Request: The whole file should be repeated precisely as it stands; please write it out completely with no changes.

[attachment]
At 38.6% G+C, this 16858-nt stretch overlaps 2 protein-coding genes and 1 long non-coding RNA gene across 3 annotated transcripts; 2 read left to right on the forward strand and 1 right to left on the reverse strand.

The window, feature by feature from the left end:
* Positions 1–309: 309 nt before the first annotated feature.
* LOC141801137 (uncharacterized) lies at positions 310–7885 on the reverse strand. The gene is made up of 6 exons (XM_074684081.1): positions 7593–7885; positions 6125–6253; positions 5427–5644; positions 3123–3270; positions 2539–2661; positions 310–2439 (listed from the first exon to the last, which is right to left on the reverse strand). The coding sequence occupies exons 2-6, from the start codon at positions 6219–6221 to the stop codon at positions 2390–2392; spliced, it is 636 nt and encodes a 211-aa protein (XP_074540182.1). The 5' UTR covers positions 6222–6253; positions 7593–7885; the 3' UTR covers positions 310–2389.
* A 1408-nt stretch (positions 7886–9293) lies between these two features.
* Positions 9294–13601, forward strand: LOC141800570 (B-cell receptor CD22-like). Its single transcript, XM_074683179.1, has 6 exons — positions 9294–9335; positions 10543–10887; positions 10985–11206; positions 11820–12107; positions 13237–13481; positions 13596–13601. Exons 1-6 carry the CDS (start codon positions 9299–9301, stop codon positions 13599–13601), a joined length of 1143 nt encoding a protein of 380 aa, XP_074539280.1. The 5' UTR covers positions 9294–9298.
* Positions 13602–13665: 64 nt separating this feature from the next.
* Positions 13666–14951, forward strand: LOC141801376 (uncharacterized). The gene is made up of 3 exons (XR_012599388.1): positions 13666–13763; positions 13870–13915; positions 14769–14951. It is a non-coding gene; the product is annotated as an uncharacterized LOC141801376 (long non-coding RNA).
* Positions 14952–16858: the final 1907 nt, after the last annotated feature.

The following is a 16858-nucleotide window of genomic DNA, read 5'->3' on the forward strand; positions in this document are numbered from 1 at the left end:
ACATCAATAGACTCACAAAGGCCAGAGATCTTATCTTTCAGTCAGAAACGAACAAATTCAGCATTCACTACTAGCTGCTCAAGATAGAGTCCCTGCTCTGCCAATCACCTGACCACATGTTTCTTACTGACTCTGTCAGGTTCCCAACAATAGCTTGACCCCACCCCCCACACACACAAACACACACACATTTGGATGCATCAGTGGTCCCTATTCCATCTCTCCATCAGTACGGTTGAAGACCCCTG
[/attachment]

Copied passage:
At 38.6% G+C, this 16858-nt stretch overlaps 2 protein-coding genes and 1 long non-coding RNA gene across 3 annotated transcripts; 2 read left to right on the forward strand and 1 right to left on the reverse strand.

The window, feature by feature from the left end:
* Positions 1–309: 309 nt before the first annotated feature.
* LOC141801137 (uncharacterized) lies at positions 310–7885 on the reverse strand. The gene is made up of 6 exons (XM_074684081.1): positions 7593–7885; positions 6125–6253; positions 5427–5644; positions 3123–3270; positions 2539–2661; positions 310–2439 (listed from the first exon to the last, which is right to left on the reverse strand). The coding sequence occupies exons 2-6, from the start codon at positions 6219–6221 to the stop codon at positions 2390–2392; spliced, it is 636 nt and encodes a 211-aa protein (XP_074540182.1). The 5' UTR covers positions 6222–6253; positions 7593–7885; the 3' UTR covers positions 310–2389.
* A 1408-nt stretch (positions 7886–9293) lies between these two features.
* Positions 9294–13601, forward strand: LOC141800570 (B-cell receptor CD22-like). Its single transcript, XM_074683179.1, has 6 exons — positions 9294–9335; positions 10543–10887; positions 10985–11206; positions 11820–12107; positions 13237–13481; positions 13596–13601. Exons 1-6 carry the CDS (start codon positions 9299–9301, stop codon positions 13599–13601), a joined length of 1143 nt encoding a protein of 380 aa, XP_074539280.1. The 5' UTR covers positions 9294–9298.
* Positions 13602–13665: 64 nt separating this feature from the next.
* Positions 13666–14951, forward strand: LOC141801376 (uncharacterized). The gene is made up of 3 exons (XR_012599388.1): positions 13666–13763; positions 13870–13915; positions 14769–14951. It is a non-coding gene; the product is annotated as an uncharacterized LOC141801376 (long non-coding RNA).
* Positions 14952–16858: the final 1907 nt, after the last annotated feature.

The following is a 16858-nucleotide window of genomic DNA, read 5'->3' on the forward strand; positions in this document are numbered from 1 at the left end:
ACATCAATAGACTCACAAAGGCCAGAGATCTTATCTTTCAGTCAGAAACGAACAAATTCAGCATTCACTACTAGCTGCTCAAGATAGAGTCCCTGCTCTGCCAATCACCTGACCACATGTTTCTTACTGACTCTGTCAGGTTCCCAACAATAGCTTGACCCCACCCCCCACACACACAAACACACACACATTTGGATGCATCAGTGGTCCCTATTCCATCTCTCCATCAGTACGGTTGAAGACCCCTG